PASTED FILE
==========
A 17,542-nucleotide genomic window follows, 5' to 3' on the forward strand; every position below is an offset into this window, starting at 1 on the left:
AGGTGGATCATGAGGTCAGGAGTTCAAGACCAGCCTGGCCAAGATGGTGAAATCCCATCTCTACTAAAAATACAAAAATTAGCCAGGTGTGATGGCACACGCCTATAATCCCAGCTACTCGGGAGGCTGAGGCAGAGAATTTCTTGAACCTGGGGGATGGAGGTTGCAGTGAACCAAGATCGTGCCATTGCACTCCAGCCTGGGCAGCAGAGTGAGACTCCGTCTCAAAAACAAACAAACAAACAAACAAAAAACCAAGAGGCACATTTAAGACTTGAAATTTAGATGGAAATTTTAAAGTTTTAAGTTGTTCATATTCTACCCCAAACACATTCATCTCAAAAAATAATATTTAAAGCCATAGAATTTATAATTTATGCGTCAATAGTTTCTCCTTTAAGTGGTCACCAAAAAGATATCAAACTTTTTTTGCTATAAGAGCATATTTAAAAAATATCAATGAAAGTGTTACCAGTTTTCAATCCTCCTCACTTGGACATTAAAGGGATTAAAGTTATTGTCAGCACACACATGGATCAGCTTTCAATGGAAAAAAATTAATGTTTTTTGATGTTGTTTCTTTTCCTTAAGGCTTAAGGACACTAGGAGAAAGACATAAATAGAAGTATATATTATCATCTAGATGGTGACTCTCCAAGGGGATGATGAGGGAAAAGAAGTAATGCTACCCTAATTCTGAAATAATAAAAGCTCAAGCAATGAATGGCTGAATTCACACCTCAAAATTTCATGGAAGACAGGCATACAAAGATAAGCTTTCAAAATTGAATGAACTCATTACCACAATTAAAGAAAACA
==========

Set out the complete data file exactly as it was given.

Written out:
A 17,542-nucleotide genomic window follows, 5' to 3' on the forward strand; every position below is an offset into this window, starting at 1 on the left:
AGGTGGATCATGAGGTCAGGAGTTCAAGACCAGCCTGGCCAAGATGGTGAAATCCCATCTCTACTAAAAATACAAAAATTAGCCAGGTGTGATGGCACACGCCTATAATCCCAGCTACTCGGGAGGCTGAGGCAGAGAATTTCTTGAACCTGGGGGATGGAGGTTGCAGTGAACCAAGATCGTGCCATTGCACTCCAGCCTGGGCAGCAGAGTGAGACTCCGTCTCAAAAACAAACAAACAAACAAACAAAAAACCAAGAGGCACATTTAAGACTTGAAATTTAGATGGAAATTTTAAAGTTTTAAGTTGTTCATATTCTACCCCAAACACATTCATCTCAAAAAATAATATTTAAAGCCATAGAATTTATAATTTATGCGTCAATAGTTTCTCCTTTAAGTGGTCACCAAAAAGATATCAAACTTTTTTTGCTATAAGAGCATATTTAAAAAATATCAATGAAAGTGTTACCAGTTTTCAATCCTCCTCACTTGGACATTAAAGGGATTAAAGTTATTGTCAGCACACACATGGATCAGCTTTCAATGGAAAAAAATTAATGTTTTTTGATGTTGTTTCTTTTCCTTAAGGCTTAAGGACACTAGGAGAAAGACATAAATAGAAGTATATATTATCATCTAGATGGTGACTCTCCAAGGGGATGATGAGGGAAAAGAAGTAATGCTACCCTAATTCTGAAATAATAAAAGCTCAAGCAATGAATGGCTGAATTCACACCTCAAAATTTCATGGAAGACAGGCATACAAAGATAAGCTTTCAAAATTGAATGAACTCATTACCACAATTAAAGAAAACA